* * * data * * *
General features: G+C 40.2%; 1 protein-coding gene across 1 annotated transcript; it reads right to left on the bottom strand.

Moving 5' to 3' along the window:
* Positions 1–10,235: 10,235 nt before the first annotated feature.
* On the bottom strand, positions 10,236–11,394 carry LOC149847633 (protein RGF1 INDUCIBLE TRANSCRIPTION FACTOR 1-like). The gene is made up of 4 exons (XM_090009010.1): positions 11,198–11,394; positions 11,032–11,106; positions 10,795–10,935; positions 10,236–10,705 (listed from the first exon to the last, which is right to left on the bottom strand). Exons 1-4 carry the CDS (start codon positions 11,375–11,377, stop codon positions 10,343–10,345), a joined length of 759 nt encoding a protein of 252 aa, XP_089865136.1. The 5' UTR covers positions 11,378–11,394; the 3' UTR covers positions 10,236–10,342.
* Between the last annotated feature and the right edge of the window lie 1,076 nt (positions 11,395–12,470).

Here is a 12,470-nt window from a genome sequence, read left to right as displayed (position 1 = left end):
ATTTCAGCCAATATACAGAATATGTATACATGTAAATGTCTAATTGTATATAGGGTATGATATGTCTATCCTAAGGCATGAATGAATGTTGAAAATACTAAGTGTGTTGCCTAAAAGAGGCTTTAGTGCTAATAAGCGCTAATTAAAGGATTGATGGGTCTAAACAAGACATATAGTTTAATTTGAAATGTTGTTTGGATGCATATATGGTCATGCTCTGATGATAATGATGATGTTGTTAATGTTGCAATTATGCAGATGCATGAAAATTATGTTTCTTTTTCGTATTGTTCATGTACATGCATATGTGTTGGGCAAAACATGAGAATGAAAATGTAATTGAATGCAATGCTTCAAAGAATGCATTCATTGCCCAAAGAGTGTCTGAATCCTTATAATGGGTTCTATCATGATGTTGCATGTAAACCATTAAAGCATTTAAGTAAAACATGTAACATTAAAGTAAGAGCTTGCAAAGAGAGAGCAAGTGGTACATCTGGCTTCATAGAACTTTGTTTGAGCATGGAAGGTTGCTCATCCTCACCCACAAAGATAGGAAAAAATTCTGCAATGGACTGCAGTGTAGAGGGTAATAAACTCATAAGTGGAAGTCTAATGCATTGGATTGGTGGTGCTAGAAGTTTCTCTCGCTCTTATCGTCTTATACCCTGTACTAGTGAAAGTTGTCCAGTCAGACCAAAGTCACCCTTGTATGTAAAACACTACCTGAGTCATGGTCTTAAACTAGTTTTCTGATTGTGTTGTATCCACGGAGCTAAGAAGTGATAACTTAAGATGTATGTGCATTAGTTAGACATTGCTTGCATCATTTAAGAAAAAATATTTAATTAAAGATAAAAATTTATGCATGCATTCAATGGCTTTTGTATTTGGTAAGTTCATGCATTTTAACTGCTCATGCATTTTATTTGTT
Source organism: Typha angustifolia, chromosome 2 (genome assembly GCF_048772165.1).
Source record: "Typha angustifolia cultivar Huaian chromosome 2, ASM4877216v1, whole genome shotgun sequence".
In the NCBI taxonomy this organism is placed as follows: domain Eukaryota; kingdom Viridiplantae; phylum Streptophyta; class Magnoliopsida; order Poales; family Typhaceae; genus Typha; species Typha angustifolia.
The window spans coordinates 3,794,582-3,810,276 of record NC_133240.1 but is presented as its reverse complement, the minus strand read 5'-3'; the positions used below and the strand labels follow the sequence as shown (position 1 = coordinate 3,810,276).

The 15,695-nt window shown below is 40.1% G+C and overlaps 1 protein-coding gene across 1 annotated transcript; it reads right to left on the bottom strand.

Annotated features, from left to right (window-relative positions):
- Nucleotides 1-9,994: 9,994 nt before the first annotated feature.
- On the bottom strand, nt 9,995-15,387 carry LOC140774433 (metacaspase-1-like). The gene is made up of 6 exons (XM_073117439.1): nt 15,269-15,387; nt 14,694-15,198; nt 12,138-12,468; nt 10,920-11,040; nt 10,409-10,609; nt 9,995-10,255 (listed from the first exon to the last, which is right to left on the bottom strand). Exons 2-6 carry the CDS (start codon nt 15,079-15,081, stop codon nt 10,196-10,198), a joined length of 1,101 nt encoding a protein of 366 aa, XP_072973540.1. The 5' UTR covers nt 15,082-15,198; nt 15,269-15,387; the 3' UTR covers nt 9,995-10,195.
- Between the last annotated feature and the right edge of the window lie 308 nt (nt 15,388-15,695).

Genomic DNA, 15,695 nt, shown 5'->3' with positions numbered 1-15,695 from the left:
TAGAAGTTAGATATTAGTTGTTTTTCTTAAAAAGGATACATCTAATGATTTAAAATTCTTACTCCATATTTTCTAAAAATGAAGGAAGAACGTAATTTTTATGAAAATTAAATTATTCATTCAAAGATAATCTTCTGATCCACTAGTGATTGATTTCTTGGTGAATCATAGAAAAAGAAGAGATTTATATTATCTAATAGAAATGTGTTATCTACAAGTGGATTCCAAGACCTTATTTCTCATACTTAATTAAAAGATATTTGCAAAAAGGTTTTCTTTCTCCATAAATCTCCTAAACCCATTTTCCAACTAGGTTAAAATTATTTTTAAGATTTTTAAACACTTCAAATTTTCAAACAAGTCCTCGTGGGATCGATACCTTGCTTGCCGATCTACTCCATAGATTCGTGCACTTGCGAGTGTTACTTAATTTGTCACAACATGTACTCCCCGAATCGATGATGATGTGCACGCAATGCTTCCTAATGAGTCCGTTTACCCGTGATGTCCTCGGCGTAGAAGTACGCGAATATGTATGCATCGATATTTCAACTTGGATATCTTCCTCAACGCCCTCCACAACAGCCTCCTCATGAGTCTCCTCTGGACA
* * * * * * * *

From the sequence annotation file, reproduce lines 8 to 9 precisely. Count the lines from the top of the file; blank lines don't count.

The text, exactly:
Source organism: Typha angustifolia, chromosome 2 (genome assembly GCF_048772165.1).
Source record: "Typha angustifolia cultivar Huaian chromosome 2, ASM4877216v1, whole genome shotgun sequence".